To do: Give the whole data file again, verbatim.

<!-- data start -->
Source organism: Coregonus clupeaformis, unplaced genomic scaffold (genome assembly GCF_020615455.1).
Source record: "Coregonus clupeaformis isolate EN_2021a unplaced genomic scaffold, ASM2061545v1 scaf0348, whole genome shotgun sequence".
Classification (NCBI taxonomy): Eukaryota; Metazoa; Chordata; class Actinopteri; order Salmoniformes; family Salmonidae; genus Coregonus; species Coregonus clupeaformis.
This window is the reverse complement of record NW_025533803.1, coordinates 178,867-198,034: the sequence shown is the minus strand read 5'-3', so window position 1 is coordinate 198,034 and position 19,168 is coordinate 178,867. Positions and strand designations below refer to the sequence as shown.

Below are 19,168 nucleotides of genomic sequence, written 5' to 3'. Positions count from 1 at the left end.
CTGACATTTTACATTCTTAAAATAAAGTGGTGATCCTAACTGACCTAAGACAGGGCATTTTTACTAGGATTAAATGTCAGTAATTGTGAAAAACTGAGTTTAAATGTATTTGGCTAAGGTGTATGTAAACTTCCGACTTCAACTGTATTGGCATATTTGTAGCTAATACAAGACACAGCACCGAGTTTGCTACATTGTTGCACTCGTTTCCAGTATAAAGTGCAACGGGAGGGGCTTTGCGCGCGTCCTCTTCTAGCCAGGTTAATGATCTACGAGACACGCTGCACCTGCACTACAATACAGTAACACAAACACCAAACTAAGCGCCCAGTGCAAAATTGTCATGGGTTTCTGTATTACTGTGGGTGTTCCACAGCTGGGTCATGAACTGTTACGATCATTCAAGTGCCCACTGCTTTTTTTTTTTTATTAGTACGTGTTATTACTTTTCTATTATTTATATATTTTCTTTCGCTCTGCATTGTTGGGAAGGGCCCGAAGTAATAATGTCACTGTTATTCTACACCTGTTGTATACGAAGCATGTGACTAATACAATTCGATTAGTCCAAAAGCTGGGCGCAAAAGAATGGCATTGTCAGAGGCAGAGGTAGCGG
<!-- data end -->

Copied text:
Source organism: Coregonus clupeaformis, unplaced genomic scaffold (genome assembly GCF_020615455.1).
Source record: "Coregonus clupeaformis isolate EN_2021a unplaced genomic scaffold, ASM2061545v1 scaf0348, whole genome shotgun sequence".
Classification (NCBI taxonomy): Eukaryota; Metazoa; Chordata; class Actinopteri; order Salmoniformes; family Salmonidae; genus Coregonus; species Coregonus clupeaformis.
This window is the reverse complement of record NW_025533803.1, coordinates 178,867-198,034: the sequence shown is the minus strand read 5'-3', so window position 1 is coordinate 198,034 and position 19,168 is coordinate 178,867. Positions and strand designations below refer to the sequence as shown.

Below are 19,168 nucleotides of genomic sequence, written 5' to 3'. Positions count from 1 at the left end.
CTGACATTTTACATTCTTAAAATAAAGTGGTGATCCTAACTGACCTAAGACAGGGCATTTTTACTAGGATTAAATGTCAGTAATTGTGAAAAACTGAGTTTAAATGTATTTGGCTAAGGTGTATGTAAACTTCCGACTTCAACTGTATTGGCATATTTGTAGCTAATACAAGACACAGCACCGAGTTTGCTACATTGTTGCACTCGTTTCCAGTATAAAGTGCAACGGGAGGGGCTTTGCGCGCGTCCTCTTCTAGCCAGGTTAATGATCTACGAGACACGCTGCACCTGCACTACAATACAGTAACACAAACACCAAACTAAGCGCCCAGTGCAAAATTGTCATGGGTTTCTGTATTACTGTGGGTGTTCCACAGCTGGGTCATGAACTGTTACGATCATTCAAGTGCCCACTGCTTTTTTTTTTTTATTAGTACGTGTTATTACTTTTCTATTATTTATATATTTTCTTTCGCTCTGCATTGTTGGGAAGGGCCCGAAGTAATAATGTCACTGTTATTCTACACCTGTTGTATACGAAGCATGTGACTAATACAATTCGATTAGTCCAAAAGCTGGGCGCAAAAGAATGGCATTGTCAGAGGCAGAGGTAGCGG